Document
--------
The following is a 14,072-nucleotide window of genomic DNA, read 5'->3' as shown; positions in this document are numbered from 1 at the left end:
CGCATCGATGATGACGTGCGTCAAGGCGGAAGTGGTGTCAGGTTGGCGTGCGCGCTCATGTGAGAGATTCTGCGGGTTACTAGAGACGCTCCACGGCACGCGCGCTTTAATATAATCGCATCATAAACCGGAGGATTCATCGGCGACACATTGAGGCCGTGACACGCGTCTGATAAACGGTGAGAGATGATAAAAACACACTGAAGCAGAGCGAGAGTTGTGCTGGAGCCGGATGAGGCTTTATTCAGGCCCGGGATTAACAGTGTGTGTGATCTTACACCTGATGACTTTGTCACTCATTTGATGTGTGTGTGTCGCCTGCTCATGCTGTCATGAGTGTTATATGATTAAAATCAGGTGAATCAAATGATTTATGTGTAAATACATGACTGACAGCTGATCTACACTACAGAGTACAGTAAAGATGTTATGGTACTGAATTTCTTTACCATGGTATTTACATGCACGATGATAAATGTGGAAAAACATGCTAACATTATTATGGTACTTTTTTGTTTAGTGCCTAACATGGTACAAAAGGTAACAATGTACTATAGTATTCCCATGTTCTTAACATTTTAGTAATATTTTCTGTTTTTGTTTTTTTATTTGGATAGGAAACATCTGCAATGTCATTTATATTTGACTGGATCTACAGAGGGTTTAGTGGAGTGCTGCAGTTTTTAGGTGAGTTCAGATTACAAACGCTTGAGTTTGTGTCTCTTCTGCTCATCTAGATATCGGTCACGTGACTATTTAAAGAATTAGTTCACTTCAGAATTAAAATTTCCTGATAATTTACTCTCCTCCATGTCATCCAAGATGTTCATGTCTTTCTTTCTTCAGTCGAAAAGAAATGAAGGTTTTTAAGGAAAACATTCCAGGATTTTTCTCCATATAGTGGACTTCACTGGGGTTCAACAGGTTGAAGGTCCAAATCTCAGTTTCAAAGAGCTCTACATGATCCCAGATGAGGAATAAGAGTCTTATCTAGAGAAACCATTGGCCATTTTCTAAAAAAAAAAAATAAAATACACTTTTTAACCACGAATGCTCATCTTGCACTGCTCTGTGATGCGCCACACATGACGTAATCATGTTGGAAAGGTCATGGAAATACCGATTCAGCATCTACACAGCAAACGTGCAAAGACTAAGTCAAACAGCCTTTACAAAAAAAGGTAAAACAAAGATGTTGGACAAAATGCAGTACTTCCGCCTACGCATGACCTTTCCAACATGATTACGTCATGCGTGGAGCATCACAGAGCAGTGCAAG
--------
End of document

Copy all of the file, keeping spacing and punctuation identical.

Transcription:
The following is a 14,072-nucleotide window of genomic DNA, read 5'->3' as shown; positions in this document are numbered from 1 at the left end:
CGCATCGATGATGACGTGCGTCAAGGCGGAAGTGGTGTCAGGTTGGCGTGCGCGCTCATGTGAGAGATTCTGCGGGTTACTAGAGACGCTCCACGGCACGCGCGCTTTAATATAATCGCATCATAAACCGGAGGATTCATCGGCGACACATTGAGGCCGTGACACGCGTCTGATAAACGGTGAGAGATGATAAAAACACACTGAAGCAGAGCGAGAGTTGTGCTGGAGCCGGATGAGGCTTTATTCAGGCCCGGGATTAACAGTGTGTGTGATCTTACACCTGATGACTTTGTCACTCATTTGATGTGTGTGTGTCGCCTGCTCATGCTGTCATGAGTGTTATATGATTAAAATCAGGTGAATCAAATGATTTATGTGTAAATACATGACTGACAGCTGATCTACACTACAGAGTACAGTAAAGATGTTATGGTACTGAATTTCTTTACCATGGTATTTACATGCACGATGATAAATGTGGAAAAACATGCTAACATTATTATGGTACTTTTTTGTTTAGTGCCTAACATGGTACAAAAGGTAACAATGTACTATAGTATTCCCATGTTCTTAACATTTTAGTAATATTTTCTGTTTTTGTTTTTTTATTTGGATAGGAAACATCTGCAATGTCATTTATATTTGACTGGATCTACAGAGGGTTTAGTGGAGTGCTGCAGTTTTTAGGTGAGTTCAGATTACAAACGCTTGAGTTTGTGTCTCTTCTGCTCATCTAGATATCGGTCACGTGACTATTTAAAGAATTAGTTCACTTCAGAATTAAAATTTCCTGATAATTTACTCTCCTCCATGTCATCCAAGATGTTCATGTCTTTCTTTCTTCAGTCGAAAAGAAATGAAGGTTTTTAAGGAAAACATTCCAGGATTTTTCTCCATATAGTGGACTTCACTGGGGTTCAACAGGTTGAAGGTCCAAATCTCAGTTTCAAAGAGCTCTACATGATCCCAGATGAGGAATAAGAGTCTTATCTAGAGAAACCATTGGCCATTTTCTAAAAAAAAAAAATAAAATACACTTTTTAACCACGAATGCTCATCTTGCACTGCTCTGTGATGCGCCACACATGACGTAATCATGTTGGAAAGGTCATGGAAATACCGATTCAGCATCTACACAGCAAACGTGCAAAGACTAAGTCAAACAGCCTTTACAAAAAAAGGTAAAACAAAGATGTTGGACAAAATGCAGTACTTCCGCCTACGCATGACCTTTCCAACATGATTACGTCATGCGTGGAGCATCACAGAGCAGTGCAAG